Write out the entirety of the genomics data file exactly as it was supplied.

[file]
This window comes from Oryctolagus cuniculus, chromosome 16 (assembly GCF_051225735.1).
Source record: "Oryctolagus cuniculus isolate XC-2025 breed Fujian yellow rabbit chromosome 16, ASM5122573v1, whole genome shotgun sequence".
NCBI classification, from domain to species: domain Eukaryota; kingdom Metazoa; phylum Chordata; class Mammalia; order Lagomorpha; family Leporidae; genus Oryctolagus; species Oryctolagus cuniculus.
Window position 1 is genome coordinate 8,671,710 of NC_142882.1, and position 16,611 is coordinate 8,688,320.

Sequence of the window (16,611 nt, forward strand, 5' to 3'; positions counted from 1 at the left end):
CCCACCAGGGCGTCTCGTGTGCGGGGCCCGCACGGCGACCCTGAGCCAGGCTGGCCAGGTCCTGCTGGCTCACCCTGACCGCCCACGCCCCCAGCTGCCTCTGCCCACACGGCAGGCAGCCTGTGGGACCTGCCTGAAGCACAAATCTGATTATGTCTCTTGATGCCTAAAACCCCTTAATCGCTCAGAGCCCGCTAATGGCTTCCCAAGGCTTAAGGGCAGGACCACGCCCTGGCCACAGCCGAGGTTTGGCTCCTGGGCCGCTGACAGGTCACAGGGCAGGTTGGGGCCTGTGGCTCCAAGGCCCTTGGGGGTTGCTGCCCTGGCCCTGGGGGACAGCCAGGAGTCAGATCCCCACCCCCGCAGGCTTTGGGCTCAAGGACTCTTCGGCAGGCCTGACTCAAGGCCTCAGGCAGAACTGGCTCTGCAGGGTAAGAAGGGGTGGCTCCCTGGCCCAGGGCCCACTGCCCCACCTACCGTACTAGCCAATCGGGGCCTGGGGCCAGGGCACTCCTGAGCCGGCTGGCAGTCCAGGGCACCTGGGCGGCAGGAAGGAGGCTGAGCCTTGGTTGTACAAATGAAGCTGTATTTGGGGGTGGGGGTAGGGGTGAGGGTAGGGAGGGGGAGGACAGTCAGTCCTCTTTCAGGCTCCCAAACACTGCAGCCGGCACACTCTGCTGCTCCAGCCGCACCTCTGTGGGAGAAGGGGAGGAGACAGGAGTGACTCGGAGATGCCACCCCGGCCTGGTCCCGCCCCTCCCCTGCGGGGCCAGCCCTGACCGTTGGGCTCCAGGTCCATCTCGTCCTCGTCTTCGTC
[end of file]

This window comes from Oryctolagus cuniculus, chromosome 16 (assembly GCF_051225735.1).
Source record: "Oryctolagus cuniculus isolate XC-2025 breed Fujian yellow rabbit chromosome 16, ASM5122573v1, whole genome shotgun sequence".
NCBI classification, from domain to species: domain Eukaryota; kingdom Metazoa; phylum Chordata; class Mammalia; order Lagomorpha; family Leporidae; genus Oryctolagus; species Oryctolagus cuniculus.
Window position 1 is genome coordinate 8,671,710 of NC_142882.1, and position 16,611 is coordinate 8,688,320.

Sequence of the window (16,611 nt, forward strand, 5' to 3'; positions counted from 1 at the left end):
CCCACCAGGGCGTCTCGTGTGCGGGGCCCGCACGGCGACCCTGAGCCAGGCTGGCCAGGTCCTGCTGGCTCACCCTGACCGCCCACGCCCCCAGCTGCCTCTGCCCACACGGCAGGCAGCCTGTGGGACCTGCCTGAAGCACAAATCTGATTATGTCTCTTGATGCCTAAAACCCCTTAATCGCTCAGAGCCCGCTAATGGCTTCCCAAGGCTTAAGGGCAGGACCACGCCCTGGCCACAGCCGAGGTTTGGCTCCTGGGCCGCTGACAGGTCACAGGGCAGGTTGGGGCCTGTGGCTCCAAGGCCCTTGGGGGTTGCTGCCCTGGCCCTGGGGGACAGCCAGGAGTCAGATCCCCACCCCCGCAGGCTTTGGGCTCAAGGACTCTTCGGCAGGCCTGACTCAAGGCCTCAGGCAGAACTGGCTCTGCAGGGTAAGAAGGGGTGGCTCCCTGGCCCAGGGCCCACTGCCCCACCTACCGTACTAGCCAATCGGGGCCTGGGGCCAGGGCACTCCTGAGCCGGCTGGCAGTCCAGGGCACCTGGGCGGCAGGAAGGAGGCTGAGCCTTGGTTGTACAAATGAAGCTGTATTTGGGGGTGGGGGTAGGGGTGAGGGTAGGGAGGGGGAGGACAGTCAGTCCTCTTTCAGGCTCCCAAACACTGCAGCCGGCACACTCTGCTGCTCCAGCCGCACCTCTGTGGGAGAAGGGGAGGAGACAGGAGTGACTCGGAGATGCCACCCCGGCCTGGTCCCGCCCCTCCCCTGCGGGGCCAGCCCTGACCGTTGGGCTCCAGGTCCATCTCGTCCTCGTCTTCGTC